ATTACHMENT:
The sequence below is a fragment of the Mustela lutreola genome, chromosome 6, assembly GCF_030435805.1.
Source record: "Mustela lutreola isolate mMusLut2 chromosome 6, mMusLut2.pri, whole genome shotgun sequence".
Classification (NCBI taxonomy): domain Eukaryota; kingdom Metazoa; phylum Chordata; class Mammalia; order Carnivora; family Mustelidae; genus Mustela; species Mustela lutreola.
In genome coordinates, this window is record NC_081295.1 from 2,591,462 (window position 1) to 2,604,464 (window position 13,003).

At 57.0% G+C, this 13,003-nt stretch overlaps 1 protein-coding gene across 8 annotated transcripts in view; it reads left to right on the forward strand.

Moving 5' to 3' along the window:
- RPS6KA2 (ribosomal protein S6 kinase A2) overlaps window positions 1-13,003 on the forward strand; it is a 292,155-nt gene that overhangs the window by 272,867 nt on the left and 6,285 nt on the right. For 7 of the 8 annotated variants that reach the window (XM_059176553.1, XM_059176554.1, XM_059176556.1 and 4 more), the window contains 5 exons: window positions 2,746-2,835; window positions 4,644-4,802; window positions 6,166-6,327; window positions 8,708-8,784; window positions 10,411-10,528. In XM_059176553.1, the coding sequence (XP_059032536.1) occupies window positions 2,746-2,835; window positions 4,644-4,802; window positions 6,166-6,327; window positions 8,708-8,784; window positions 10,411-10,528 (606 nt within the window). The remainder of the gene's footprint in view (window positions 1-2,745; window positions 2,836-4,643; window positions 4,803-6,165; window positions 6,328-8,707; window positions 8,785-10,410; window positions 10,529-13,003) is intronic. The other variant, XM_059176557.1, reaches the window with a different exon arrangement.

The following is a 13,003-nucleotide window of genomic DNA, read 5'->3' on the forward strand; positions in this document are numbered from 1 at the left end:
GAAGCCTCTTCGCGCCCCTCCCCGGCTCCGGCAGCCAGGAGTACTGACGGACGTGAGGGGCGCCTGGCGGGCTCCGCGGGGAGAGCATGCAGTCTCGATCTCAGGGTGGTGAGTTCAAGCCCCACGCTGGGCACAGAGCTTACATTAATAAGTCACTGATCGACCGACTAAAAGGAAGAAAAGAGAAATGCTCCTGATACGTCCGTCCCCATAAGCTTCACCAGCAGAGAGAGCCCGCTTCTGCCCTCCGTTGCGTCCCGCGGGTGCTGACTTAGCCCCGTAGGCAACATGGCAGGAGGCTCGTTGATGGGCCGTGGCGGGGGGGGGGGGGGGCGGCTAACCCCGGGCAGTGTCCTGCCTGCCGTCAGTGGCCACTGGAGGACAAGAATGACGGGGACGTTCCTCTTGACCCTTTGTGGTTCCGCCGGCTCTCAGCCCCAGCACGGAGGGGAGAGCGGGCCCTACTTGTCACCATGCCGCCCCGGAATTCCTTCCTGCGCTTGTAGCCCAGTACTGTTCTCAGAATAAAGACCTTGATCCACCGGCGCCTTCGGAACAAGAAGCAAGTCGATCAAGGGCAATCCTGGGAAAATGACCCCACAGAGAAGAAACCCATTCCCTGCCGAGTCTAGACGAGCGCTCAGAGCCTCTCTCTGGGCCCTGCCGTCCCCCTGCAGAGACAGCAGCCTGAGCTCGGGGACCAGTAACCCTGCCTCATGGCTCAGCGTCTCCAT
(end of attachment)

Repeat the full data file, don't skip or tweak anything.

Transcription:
The sequence below is a fragment of the Mustela lutreola genome, chromosome 6, assembly GCF_030435805.1.
Source record: "Mustela lutreola isolate mMusLut2 chromosome 6, mMusLut2.pri, whole genome shotgun sequence".
Classification (NCBI taxonomy): domain Eukaryota; kingdom Metazoa; phylum Chordata; class Mammalia; order Carnivora; family Mustelidae; genus Mustela; species Mustela lutreola.
In genome coordinates, this window is record NC_081295.1 from 2,591,462 (window position 1) to 2,604,464 (window position 13,003).

At 57.0% G+C, this 13,003-nt stretch overlaps 1 protein-coding gene across 8 annotated transcripts in view; it reads left to right on the forward strand.

Moving 5' to 3' along the window:
- RPS6KA2 (ribosomal protein S6 kinase A2) overlaps window positions 1-13,003 on the forward strand; it is a 292,155-nt gene that overhangs the window by 272,867 nt on the left and 6,285 nt on the right. For 7 of the 8 annotated variants that reach the window (XM_059176553.1, XM_059176554.1, XM_059176556.1 and 4 more), the window contains 5 exons: window positions 2,746-2,835; window positions 4,644-4,802; window positions 6,166-6,327; window positions 8,708-8,784; window positions 10,411-10,528. In XM_059176553.1, the coding sequence (XP_059032536.1) occupies window positions 2,746-2,835; window positions 4,644-4,802; window positions 6,166-6,327; window positions 8,708-8,784; window positions 10,411-10,528 (606 nt within the window). The remainder of the gene's footprint in view (window positions 1-2,745; window positions 2,836-4,643; window positions 4,803-6,165; window positions 6,328-8,707; window positions 8,785-10,410; window positions 10,529-13,003) is intronic. The other variant, XM_059176557.1, reaches the window with a different exon arrangement.

The following is a 13,003-nucleotide window of genomic DNA, read 5'->3' on the forward strand; positions in this document are numbered from 1 at the left end:
GAAGCCTCTTCGCGCCCCTCCCCGGCTCCGGCAGCCAGGAGTACTGACGGACGTGAGGGGCGCCTGGCGGGCTCCGCGGGGAGAGCATGCAGTCTCGATCTCAGGGTGGTGAGTTCAAGCCCCACGCTGGGCACAGAGCTTACATTAATAAGTCACTGATCGACCGACTAAAAGGAAGAAAAGAGAAATGCTCCTGATACGTCCGTCCCCATAAGCTTCACCAGCAGAGAGAGCCCGCTTCTGCCCTCCGTTGCGTCCCGCGGGTGCTGACTTAGCCCCGTAGGCAACATGGCAGGAGGCTCGTTGATGGGCCGTGGCGGGGGGGGGGGGGGGCGGCTAACCCCGGGCAGTGTCCTGCCTGCCGTCAGTGGCCACTGGAGGACAAGAATGACGGGGACGTTCCTCTTGACCCTTTGTGGTTCCGCCGGCTCTCAGCCCCAGCACGGAGGGGAGAGCGGGCCCTACTTGTCACCATGCCGCCCCGGAATTCCTTCCTGCGCTTGTAGCCCAGTACTGTTCTCAGAATAAAGACCTTGATCCACCGGCGCCTTCGGAACAAGAAGCAAGTCGATCAAGGGCAATCCTGGGAAAATGACCCCACAGAGAAGAAACCCATTCCCTGCCGAGTCTAGACGAGCGCTCAGAGCCTCTCTCTGGGCCCTGCCGTCCCCCTGCAGAGACAGCAGCCTGAGCTCGGGGACCAGTAACCCTGCCTCATGGCTCAGCGTCTCCAT